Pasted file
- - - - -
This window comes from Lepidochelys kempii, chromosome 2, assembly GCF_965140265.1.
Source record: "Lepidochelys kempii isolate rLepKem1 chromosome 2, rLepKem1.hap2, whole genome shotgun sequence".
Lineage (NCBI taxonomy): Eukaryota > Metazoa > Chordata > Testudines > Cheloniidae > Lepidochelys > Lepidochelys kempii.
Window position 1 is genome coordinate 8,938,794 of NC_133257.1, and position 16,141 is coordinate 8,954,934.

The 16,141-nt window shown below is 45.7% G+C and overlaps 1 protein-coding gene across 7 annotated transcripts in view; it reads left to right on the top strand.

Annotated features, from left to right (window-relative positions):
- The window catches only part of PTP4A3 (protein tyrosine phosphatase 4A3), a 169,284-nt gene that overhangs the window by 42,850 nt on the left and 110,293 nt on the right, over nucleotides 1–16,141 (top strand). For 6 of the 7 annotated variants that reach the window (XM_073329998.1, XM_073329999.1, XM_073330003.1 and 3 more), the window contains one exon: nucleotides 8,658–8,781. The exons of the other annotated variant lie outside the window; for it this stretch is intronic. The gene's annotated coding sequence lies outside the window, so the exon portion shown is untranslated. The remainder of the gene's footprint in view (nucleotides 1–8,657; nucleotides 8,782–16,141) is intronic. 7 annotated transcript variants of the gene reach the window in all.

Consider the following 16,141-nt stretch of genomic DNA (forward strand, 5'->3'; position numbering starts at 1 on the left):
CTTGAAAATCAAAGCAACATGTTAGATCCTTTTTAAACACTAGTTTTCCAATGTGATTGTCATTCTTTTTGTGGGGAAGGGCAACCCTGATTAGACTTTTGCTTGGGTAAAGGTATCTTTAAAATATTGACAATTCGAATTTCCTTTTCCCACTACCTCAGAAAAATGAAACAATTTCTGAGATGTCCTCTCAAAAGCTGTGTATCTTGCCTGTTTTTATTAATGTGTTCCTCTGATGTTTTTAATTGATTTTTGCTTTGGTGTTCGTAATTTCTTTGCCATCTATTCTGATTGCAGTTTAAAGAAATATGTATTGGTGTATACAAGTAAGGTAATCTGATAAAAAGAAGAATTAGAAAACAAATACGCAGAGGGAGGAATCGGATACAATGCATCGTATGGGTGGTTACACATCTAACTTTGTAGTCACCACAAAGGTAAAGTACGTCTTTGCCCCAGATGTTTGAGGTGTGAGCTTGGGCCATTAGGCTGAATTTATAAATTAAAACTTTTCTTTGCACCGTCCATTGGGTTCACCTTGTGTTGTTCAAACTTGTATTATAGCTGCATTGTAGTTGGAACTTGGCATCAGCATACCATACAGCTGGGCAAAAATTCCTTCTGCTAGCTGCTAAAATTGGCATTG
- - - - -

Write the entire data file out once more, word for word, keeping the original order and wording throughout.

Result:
This window comes from Lepidochelys kempii, chromosome 2, assembly GCF_965140265.1.
Source record: "Lepidochelys kempii isolate rLepKem1 chromosome 2, rLepKem1.hap2, whole genome shotgun sequence".
Lineage (NCBI taxonomy): Eukaryota > Metazoa > Chordata > Testudines > Cheloniidae > Lepidochelys > Lepidochelys kempii.
Window position 1 is genome coordinate 8,938,794 of NC_133257.1, and position 16,141 is coordinate 8,954,934.

The 16,141-nt window shown below is 45.7% G+C and overlaps 1 protein-coding gene across 7 annotated transcripts in view; it reads left to right on the top strand.

Annotated features, from left to right (window-relative positions):
- The window catches only part of PTP4A3 (protein tyrosine phosphatase 4A3), a 169,284-nt gene that overhangs the window by 42,850 nt on the left and 110,293 nt on the right, over nucleotides 1–16,141 (top strand). For 6 of the 7 annotated variants that reach the window (XM_073329998.1, XM_073329999.1, XM_073330003.1 and 3 more), the window contains one exon: nucleotides 8,658–8,781. The exons of the other annotated variant lie outside the window; for it this stretch is intronic. The gene's annotated coding sequence lies outside the window, so the exon portion shown is untranslated. The remainder of the gene's footprint in view (nucleotides 1–8,657; nucleotides 8,782–16,141) is intronic. 7 annotated transcript variants of the gene reach the window in all.

Consider the following 16,141-nt stretch of genomic DNA (forward strand, 5'->3'; position numbering starts at 1 on the left):
CTTGAAAATCAAAGCAACATGTTAGATCCTTTTTAAACACTAGTTTTCCAATGTGATTGTCATTCTTTTTGTGGGGAAGGGCAACCCTGATTAGACTTTTGCTTGGGTAAAGGTATCTTTAAAATATTGACAATTCGAATTTCCTTTTCCCACTACCTCAGAAAAATGAAACAATTTCTGAGATGTCCTCTCAAAAGCTGTGTATCTTGCCTGTTTTTATTAATGTGTTCCTCTGATGTTTTTAATTGATTTTTGCTTTGGTGTTCGTAATTTCTTTGCCATCTATTCTGATTGCAGTTTAAAGAAATATGTATTGGTGTATACAAGTAAGGTAATCTGATAAAAAGAAGAATTAGAAAACAAATACGCAGAGGGAGGAATCGGATACAATGCATCGTATGGGTGGTTACACATCTAACTTTGTAGTCACCACAAAGGTAAAGTACGTCTTTGCCCCAGATGTTTGAGGTGTGAGCTTGGGCCATTAGGCTGAATTTATAAATTAAAACTTTTCTTTGCACCGTCCATTGGGTTCACCTTGTGTTGTTCAAACTTGTATTATAGCTGCATTGTAGTTGGAACTTGGCATCAGCATACCATACAGCTGGGCAAAAATTCCTTCTGCTAGCTGCTAAAATTGGCATTG